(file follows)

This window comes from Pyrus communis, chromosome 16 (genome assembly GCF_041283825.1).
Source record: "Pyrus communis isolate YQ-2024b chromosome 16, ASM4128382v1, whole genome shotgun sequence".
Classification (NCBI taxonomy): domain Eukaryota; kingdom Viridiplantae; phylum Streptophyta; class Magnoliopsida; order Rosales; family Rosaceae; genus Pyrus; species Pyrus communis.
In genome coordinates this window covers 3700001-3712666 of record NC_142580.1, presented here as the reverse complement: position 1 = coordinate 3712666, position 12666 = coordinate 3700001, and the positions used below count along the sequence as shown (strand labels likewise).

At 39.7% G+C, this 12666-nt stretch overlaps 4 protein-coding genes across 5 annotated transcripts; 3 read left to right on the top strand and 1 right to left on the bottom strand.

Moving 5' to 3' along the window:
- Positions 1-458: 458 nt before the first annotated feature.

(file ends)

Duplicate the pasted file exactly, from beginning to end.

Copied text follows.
This window comes from Pyrus communis, chromosome 16 (genome assembly GCF_041283825.1).
Source record: "Pyrus communis isolate YQ-2024b chromosome 16, ASM4128382v1, whole genome shotgun sequence".
Classification (NCBI taxonomy): domain Eukaryota; kingdom Viridiplantae; phylum Streptophyta; class Magnoliopsida; order Rosales; family Rosaceae; genus Pyrus; species Pyrus communis.
In genome coordinates this window covers 3700001-3712666 of record NC_142580.1, presented here as the reverse complement: position 1 = coordinate 3712666, position 12666 = coordinate 3700001, and the positions used below count along the sequence as shown (strand labels likewise).

At 39.7% G+C, this 12666-nt stretch overlaps 4 protein-coding genes across 5 annotated transcripts; 3 read left to right on the top strand and 1 right to left on the bottom strand.

Moving 5' to 3' along the window:
- Positions 1-458: 458 nt before the first annotated feature.